Read-Along Lesson 2: Animal Behavior & Offspring Survival

What’s Going On?

In this Read-Along lesson, Juan Carlos visits his grandmother who has a backyard full of ducks. The lesson includes a short exercise where students get moving by acting like ducks. If you want to extend the lesson, you can try this optional activity, What’s Going On?, where students watch videos and discover ways that animal parents help their offspring.

No activity prep.

Lesson 3: Camouflage & Animal Survival

Moth Hide and Seek

In this lesson, students make observations to construct an explanation of why camouflage is helpful to animals. In the activity, Moth Hide and Seek, students test their ability to spot camouflage moths, and then design a camouflage pattern for a moth of their own and hide it in the classroom!

Number of students:
Color A Moth printout Print 30 copies
Look For Moths worksheet 30 copies
Moths For Teachers printout Print 1 copy
Stump #2 printout Print 1 copy
Stump #3 printout Print 1 copy
Tree #1 printout Print 1 copy
Tree #2 printout Print 1 copy
Tree #3 printout Print 1 copy
Crayons
Provide a variety of colors so students can create moths that camouflage in the classroom. Colored pencils or markers also work.
Details
90 crayons
Scissors
30 pairs
Glue Dots
39 dots
Prep Instructions

Prepare Your Classroom Forest Before Class

Each tree takes a wall space measuring about 32" wide by 55" tall (about the size of a door). You can build your trees on an empty wall, a bulletin board, or on a door. The activity works best if you have three different bark patterns, but if you don’t have enough space (or time) to make three trees, you can make one tree and two stumps.

sample-tree-and-stump

To make your trees and/or stumps, follow these steps:

  • Cut out the pieces of each tree and stump by cutting on the dashed lines of the printouts. Then cut out the moths, following the instructions on the "Moths for Teachers" printouts.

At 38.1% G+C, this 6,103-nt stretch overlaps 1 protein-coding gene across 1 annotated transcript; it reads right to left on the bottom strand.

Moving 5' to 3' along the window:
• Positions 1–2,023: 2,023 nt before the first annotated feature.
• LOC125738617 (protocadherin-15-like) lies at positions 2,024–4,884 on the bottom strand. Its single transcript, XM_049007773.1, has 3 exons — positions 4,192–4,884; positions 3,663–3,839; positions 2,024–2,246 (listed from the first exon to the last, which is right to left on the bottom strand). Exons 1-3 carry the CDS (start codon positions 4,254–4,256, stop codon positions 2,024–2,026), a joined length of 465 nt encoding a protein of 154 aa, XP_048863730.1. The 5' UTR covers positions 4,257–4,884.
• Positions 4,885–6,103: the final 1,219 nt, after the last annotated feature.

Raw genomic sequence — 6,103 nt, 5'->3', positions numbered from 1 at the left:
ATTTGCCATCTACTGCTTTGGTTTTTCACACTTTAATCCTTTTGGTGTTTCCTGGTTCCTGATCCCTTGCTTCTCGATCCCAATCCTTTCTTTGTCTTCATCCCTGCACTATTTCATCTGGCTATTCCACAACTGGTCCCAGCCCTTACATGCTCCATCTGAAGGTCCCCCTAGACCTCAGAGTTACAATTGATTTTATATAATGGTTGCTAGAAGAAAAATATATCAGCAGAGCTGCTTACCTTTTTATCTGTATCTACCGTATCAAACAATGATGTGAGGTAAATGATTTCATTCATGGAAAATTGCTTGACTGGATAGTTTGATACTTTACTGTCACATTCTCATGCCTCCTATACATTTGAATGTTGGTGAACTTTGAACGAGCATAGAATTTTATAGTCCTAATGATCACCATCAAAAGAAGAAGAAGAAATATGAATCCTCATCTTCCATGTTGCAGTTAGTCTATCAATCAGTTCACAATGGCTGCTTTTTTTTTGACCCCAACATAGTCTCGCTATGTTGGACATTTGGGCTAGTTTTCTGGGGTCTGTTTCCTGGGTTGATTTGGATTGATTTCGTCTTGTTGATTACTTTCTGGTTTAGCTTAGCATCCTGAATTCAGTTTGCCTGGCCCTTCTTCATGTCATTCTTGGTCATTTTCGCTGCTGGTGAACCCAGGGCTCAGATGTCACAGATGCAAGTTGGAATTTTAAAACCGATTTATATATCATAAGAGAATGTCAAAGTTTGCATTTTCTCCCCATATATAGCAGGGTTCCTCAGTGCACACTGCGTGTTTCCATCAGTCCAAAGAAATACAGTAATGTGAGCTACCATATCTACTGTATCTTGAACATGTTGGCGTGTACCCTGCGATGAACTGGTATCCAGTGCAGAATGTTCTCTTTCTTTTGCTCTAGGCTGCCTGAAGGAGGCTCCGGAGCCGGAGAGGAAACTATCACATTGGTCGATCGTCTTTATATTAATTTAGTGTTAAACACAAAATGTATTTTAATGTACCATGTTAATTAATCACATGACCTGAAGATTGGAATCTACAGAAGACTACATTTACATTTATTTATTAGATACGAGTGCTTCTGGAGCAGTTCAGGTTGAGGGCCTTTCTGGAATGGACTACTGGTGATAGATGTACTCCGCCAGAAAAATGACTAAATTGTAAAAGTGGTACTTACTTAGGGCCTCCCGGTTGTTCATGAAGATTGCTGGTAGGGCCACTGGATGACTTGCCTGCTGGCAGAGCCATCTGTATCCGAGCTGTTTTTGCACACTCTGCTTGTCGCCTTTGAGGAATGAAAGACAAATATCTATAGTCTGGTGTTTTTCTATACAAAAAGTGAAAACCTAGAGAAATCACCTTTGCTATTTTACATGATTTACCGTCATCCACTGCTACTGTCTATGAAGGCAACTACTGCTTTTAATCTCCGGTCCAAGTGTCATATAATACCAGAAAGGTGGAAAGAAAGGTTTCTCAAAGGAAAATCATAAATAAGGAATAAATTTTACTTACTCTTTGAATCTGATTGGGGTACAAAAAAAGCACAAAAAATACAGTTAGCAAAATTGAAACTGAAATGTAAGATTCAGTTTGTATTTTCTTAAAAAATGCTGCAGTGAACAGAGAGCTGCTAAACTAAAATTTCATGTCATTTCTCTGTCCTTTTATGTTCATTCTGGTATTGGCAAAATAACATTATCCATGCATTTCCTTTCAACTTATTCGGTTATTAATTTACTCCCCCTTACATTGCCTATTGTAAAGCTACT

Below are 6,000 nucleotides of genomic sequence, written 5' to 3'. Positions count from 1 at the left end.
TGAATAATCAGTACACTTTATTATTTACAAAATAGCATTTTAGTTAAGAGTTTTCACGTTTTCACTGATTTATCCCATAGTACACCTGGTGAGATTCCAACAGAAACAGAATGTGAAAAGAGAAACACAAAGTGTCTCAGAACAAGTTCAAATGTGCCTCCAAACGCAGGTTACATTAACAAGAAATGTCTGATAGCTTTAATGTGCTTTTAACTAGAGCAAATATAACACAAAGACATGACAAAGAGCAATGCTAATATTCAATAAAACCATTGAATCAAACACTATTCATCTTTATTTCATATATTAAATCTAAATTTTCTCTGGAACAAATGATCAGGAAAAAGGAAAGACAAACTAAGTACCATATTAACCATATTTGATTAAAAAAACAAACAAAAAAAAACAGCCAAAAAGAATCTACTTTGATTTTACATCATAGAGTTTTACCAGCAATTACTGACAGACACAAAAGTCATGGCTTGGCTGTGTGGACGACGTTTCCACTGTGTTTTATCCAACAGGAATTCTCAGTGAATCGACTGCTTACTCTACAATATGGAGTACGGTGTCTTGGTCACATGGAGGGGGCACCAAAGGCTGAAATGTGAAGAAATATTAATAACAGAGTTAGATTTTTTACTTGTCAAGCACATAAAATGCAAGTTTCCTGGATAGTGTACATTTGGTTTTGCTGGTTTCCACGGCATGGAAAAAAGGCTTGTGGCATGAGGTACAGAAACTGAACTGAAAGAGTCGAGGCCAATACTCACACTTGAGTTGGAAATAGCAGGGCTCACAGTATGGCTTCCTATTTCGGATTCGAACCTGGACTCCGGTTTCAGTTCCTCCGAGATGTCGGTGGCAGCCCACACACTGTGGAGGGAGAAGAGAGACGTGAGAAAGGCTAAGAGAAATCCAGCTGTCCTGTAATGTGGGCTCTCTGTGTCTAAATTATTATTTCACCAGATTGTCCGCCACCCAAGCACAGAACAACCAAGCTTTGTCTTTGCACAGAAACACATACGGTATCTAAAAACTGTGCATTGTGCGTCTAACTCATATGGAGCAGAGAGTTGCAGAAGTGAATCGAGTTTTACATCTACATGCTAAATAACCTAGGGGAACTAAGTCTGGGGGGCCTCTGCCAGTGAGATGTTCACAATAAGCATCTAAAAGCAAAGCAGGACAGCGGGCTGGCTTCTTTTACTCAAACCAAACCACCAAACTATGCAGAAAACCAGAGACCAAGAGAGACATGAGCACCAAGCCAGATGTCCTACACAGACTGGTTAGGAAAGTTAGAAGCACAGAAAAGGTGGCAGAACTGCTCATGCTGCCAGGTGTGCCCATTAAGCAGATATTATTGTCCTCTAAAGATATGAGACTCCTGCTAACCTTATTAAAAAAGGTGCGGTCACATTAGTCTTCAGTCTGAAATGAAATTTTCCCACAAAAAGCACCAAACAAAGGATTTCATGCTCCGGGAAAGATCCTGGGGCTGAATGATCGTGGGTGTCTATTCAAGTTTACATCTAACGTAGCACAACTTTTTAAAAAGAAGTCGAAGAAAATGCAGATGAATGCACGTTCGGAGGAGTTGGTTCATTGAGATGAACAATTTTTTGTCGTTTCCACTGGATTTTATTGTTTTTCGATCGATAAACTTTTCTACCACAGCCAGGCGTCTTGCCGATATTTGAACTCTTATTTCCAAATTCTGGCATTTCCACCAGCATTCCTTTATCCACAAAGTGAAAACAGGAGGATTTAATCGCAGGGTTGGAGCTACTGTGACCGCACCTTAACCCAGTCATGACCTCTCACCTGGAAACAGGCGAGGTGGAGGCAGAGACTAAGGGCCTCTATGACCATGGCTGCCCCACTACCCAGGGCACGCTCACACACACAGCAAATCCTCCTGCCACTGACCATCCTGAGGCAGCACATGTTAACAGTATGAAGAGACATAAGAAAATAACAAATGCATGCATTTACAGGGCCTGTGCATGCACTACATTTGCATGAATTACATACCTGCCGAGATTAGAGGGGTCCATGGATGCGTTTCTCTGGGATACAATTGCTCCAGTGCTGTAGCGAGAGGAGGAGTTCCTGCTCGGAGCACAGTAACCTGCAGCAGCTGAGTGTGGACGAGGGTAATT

• Arrange the pieces on your wall to make trees and stumps, using glue dots or push pins to hold the paper in place. Watch this video to see how we did it.

Hide the Moths

You are going to hide paper moths for your students to find, and then your students will hide moths for you to find. Put a glue dot on the back of each moth and place it on a tree or stump — hide all nine moths. Put most of them on the bark that match, but put a few on the bark that don’t match, so that they are easy for your students to find.

moths-on-bark

Read-Along Lesson 4: Inheritance & Variation of Traits

Matchup Game

In this Read-Along lesson, Amy notices that baby animals look a lot like the adults in their families—and then discovers that she does, too! The lesson includes a short exercise where students get moving by acting like farm animals. You can extend the lesson with the optional activity, Matchup Game, where students work together to match pictures of animals with their babies.

Number of students:
Baby Animal Cards printout Print 5 copies
Parent Animal Cards printout Print 1 copy
Envelopes
30 envelopes
Prep Instructions

Print enough picture cards so that each student can have a parent animal or a baby animal. We suggest printing one copy of the parent animal cards and enough baby animals for the rest of the class since many babies can group with the same parent. If you have 30 students, you’ll need all 6 parent animal pictures and 24 assorted baby animal pictures. For homeschool or small classes, print out one of copy of each page, cut out the cards, and have students match mothers and babies. Cut out the pictures and put each one in its own envelope to distribute to your students.